We arrived in NYC without another incident and I’ve never scrambled off of a bus faster—and that’s saying a lot because my middle school bus driver’s nickname was Chomo for child molester. And that was just the first leg of our trip. I danced in and out of a fever throughout the night, taunted by nightmares of our bus driver hitting the gas off of a cliff plummeting to our death because I had audibly farted in my sleep, then boarded a plane for 11 hours of mouth breathing and a fiery sore throat. The good news is I survived. The bad news is it rained all week in Hawaii, our snorkeling excursion was cancelled due to high winds, I reversed the rental car into a cement parking beam, and exactly 3 days after I returned from the biggest trip of my life and finally kicked my sinus infection, I was laid off. You know who probably wasn’t laid off after terrorizing his passengers? That bus driver. MAHALO.

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Salty Stories

Flying is for the Birds

Since I’ve been a real lazymonster on the blog-o-sphere lately, I’m doing that thing again where I post a throwback blog that I wrote before I had an actual blog. Here’s my words about flying from 2014. This is especially ironic because 2014 Julia couldn’t handle a half hour flight to Philly under gusty conditions yet 2018 Julia just spent 10 hours on an airplane each way. Brings a tear to my eye to see how far I’ve come. Mahalo.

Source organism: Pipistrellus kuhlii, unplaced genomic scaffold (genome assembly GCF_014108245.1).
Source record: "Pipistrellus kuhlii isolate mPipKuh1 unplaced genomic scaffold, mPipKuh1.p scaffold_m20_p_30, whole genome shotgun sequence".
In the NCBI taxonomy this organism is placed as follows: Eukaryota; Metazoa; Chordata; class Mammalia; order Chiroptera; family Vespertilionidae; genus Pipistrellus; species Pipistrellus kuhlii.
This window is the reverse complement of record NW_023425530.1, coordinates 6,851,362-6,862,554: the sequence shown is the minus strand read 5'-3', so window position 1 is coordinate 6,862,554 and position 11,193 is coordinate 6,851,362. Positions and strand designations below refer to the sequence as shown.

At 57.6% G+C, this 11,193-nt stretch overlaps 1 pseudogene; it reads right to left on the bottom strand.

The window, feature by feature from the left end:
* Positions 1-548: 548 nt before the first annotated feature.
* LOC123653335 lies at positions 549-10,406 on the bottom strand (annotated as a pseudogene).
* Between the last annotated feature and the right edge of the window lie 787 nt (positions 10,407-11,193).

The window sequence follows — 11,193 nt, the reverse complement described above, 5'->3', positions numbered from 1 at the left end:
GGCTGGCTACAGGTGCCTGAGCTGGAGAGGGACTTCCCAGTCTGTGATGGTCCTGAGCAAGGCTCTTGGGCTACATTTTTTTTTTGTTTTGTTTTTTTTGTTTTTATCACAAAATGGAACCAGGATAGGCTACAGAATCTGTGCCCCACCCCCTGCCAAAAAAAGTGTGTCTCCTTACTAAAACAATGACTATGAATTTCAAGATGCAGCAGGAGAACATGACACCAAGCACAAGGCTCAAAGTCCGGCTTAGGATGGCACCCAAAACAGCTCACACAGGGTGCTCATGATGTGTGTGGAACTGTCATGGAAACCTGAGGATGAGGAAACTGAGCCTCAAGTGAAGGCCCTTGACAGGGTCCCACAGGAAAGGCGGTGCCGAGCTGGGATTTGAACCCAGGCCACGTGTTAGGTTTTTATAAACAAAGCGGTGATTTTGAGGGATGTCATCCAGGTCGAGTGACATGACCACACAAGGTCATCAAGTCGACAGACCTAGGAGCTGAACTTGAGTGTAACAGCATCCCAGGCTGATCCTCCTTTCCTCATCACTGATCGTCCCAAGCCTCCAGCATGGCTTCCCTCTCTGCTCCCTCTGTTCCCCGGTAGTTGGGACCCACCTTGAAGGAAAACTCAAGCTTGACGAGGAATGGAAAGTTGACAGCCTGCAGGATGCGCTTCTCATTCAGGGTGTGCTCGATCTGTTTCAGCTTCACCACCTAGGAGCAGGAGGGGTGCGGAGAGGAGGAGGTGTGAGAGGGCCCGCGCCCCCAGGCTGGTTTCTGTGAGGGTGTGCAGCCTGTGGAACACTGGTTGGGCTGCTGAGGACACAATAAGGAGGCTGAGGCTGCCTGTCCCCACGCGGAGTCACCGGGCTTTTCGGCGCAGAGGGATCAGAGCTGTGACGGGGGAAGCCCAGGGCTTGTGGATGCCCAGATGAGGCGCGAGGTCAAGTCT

Ok so yes, flying is super safe these days and people say that it’s more safe than driving and people also say that planes basically fly themselves…which is supposed to be comforting, but also DO WE REALLY WANT TO PUT OUR LIVES ON THE FUNCTIONALITY OF COMPUTERS? Just a thought. So anyway as you can probably tell, flying makes me shit my pants pretty regularly, and flying with my 1000x more paranoid sister only exacerbates this. In addition to that, recently I had the great pleasure of flying on the smallest plane I’ve ever flown on, in windy conditions. This plane had 50 people maximum on it and I sat in the last seat and could see straight into the cockpit. Also I had mono or some similar virus that the doctors still have yet to identify, so that’s another story for another day. Basically it comes down to the fact that I was NOT on top of my game on this particular 3-day casj trip to Florida.